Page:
According to a recent FlexJobs survey, 75% of people “have experienced burnout at work, and 40% said they’ve experienced burnout specifically during the pandemic.” This isn’t surprising, but every workplace should address it. The first step to reducing employee burnout is identifying it. There are several telltale signs that your employees may be burned out.
Listen to your employees.
One way to identify employee burnout is simply to listen to them. Although some may directly tell you that they are struggling with burnout, Rovner said, seemingly innocuous phrases may also indicate a problem. Listen for the frequent use of phrases like “I’m tired,” “I’m just trying to keep my head above water”, “thank goodness it’s Friday,” and “I wish it were Friday.”
“If you hear a lot of people in your company say things like this frequently, you may have an undiagnosed burnout issue,” Rovner said. “Even if you only hear one person or a couple of people say it a lot, there could be a deeper underlying issue. At the very least, it’s worth exploring why that individual or those people are feeling that way.”
When you hear these types of statements, Rovner suggests responding in a genuine way by saying something like, “I know you said you’re tired frequently. Do you feel like you’re burning out? What can I do to help?”
You can also listen to your employees by surveying them and addressing their responses.
Watch your employees’ behavior.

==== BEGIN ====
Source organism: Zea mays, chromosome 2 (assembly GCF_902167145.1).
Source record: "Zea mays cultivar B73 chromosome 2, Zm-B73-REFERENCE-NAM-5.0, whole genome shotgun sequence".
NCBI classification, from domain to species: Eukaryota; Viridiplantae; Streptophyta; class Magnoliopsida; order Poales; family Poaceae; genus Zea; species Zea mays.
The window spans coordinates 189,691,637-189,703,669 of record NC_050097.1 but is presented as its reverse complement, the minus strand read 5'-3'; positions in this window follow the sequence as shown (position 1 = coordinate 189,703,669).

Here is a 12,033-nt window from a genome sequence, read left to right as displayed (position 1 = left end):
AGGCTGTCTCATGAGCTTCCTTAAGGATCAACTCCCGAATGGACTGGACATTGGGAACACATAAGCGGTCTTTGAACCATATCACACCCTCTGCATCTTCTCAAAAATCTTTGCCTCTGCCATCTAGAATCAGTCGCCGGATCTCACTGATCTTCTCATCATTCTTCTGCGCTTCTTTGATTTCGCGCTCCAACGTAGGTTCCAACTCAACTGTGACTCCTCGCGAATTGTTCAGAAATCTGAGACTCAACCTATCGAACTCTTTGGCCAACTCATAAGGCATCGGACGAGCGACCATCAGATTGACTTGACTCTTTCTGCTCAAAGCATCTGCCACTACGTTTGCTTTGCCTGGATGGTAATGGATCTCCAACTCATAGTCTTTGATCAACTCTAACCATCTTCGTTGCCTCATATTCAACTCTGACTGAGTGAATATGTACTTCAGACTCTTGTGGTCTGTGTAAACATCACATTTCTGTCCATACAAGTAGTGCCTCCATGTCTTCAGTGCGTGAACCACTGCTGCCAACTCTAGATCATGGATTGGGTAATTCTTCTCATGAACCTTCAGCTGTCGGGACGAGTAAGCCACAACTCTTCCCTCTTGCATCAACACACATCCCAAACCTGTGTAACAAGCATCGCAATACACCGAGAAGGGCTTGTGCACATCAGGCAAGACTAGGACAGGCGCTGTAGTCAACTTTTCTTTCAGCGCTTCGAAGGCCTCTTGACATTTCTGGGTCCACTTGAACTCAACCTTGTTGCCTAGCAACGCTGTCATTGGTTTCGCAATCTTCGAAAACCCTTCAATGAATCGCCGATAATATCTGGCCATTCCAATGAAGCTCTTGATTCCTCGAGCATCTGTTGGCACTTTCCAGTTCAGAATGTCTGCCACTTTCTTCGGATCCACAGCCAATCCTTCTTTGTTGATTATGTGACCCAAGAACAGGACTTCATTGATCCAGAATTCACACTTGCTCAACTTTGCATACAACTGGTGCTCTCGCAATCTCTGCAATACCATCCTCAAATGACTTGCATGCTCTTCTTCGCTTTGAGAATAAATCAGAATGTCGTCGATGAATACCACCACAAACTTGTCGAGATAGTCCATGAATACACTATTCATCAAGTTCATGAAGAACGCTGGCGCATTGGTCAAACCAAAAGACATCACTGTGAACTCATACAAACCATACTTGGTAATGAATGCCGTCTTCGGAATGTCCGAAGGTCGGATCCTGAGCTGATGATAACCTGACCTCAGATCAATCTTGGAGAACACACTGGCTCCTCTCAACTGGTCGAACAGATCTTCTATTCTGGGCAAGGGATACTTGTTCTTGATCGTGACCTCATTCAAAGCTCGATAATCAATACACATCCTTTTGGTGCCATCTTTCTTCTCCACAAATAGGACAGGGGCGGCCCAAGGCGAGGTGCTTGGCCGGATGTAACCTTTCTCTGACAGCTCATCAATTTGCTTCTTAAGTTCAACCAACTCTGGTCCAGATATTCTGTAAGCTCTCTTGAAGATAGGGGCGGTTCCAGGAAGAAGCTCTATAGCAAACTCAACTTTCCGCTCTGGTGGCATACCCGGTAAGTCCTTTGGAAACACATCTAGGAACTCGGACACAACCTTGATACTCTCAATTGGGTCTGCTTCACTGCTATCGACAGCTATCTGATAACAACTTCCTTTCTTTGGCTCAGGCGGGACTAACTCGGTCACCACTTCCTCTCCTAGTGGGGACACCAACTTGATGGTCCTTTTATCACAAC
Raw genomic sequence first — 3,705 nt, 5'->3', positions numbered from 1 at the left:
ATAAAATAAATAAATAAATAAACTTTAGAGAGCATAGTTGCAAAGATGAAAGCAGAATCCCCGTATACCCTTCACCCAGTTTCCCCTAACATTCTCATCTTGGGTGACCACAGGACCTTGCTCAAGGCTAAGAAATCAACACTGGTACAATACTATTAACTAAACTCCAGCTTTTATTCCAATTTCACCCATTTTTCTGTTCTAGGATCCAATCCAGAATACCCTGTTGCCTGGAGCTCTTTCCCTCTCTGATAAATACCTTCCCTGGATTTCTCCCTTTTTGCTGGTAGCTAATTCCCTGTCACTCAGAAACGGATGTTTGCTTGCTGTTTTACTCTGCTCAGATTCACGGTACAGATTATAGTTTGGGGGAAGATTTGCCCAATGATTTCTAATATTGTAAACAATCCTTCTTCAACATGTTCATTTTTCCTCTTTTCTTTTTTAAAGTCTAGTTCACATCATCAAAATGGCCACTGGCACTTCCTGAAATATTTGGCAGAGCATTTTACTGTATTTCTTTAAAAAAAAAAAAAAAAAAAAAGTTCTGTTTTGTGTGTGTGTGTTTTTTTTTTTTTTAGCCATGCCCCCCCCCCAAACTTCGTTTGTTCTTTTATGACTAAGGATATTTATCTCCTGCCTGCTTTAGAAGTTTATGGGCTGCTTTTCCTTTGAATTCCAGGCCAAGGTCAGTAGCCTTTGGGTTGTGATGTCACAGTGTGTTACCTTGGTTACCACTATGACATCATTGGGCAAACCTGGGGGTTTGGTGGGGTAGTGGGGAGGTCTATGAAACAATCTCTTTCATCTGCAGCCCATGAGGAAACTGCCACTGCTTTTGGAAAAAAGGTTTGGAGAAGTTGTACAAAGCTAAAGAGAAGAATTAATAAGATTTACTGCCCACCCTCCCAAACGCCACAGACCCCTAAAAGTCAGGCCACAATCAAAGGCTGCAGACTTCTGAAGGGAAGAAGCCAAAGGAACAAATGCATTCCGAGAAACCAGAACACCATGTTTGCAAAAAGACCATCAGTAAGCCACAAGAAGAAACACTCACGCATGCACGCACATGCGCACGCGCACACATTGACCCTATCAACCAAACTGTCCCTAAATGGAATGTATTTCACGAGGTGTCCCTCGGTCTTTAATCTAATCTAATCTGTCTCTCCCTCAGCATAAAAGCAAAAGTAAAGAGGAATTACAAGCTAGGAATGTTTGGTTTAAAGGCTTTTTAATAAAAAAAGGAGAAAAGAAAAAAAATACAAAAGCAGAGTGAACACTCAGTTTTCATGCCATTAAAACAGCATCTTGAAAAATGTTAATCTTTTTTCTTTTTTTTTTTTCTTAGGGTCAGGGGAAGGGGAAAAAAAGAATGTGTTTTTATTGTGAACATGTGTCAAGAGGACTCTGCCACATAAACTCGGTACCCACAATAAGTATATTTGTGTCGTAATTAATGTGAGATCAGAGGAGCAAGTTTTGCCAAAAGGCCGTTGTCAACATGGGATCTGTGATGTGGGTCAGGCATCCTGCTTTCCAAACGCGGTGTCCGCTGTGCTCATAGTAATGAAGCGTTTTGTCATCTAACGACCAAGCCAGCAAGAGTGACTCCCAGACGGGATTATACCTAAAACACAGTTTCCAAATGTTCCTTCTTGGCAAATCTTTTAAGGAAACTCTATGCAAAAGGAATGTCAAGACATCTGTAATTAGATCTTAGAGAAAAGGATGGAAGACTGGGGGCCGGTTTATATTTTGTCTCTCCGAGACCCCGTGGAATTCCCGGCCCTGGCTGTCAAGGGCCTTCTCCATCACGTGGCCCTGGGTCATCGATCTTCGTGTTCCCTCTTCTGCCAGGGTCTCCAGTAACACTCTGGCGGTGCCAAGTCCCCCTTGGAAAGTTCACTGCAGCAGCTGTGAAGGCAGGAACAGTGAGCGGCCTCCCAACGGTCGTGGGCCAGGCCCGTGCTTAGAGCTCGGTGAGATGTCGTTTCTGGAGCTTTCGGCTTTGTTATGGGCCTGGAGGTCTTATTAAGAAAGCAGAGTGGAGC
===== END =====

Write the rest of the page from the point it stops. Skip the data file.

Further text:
Some employees aren’t vocal about their burnout, but you may be able to recognize it through their actions. For example, Laker said, key indicators of burnout can include shorter attention spans, cranky behavior, clear fatigue, manic behavior, reduced engagement, absenteeism or longer work hours. Another key indicator to watch for is procrastination.
“[An employee] may tend to be completing their work at the final moment, as times of burnout often fuel toxic perfectionism, and therefore push for more procrastination,” Porter said. “This procrastination is not a sign of laziness; rather, it is a sign of nearing absolute burnout.”
When burnout hits, employees often become resentful, short-tempered, and overwhelmed, and a good employer will recognize these signs and jump in to assist, Porter added.
Key takeaway: Identify employee burnout by listening to your employees and watching their behavior.
How to reengage burned-out employees
If you notice an employee is reaching the point of burnout, it is important to address it right away. Laker said an effective leader can step in, help the employee focus on higher-priority items, and give them permission to slow down.
“Many employees burn themselves out through an overwhelming sense of obligation to complete their tasks, and a strong manager can help them pull back, regain energy, pace themselves, then resume work effectively before reaching the point of burnout.”
Laker recommends rebuilding company culture and reengaging burned-out employees by setting attainable, positive goals and implementing activities that can bring employees together in social ways – even if that means virtual activities.
“In 2020, many companies struggled to find ways to build their company’s culture because traditional methods went out the window,” Laker said. “Find ways to bring back the norm. Also, set short-term attainable goals that your employees and teams can achieve quickly and successfully. Having some quick wins is a great way to re-energize a company’s culture.”
Porter said one of the best ways to reengage employees is, again, by simply listening to them.
“Ask them questions, either personally or even through an anonymous response system,” he said. “By showing employees you care through listening, they will feel more trust and greater engagement with the company.”
Key takeaway: You can help reengage burned-out employees by setting attainable goals and prioritizing team-building activities.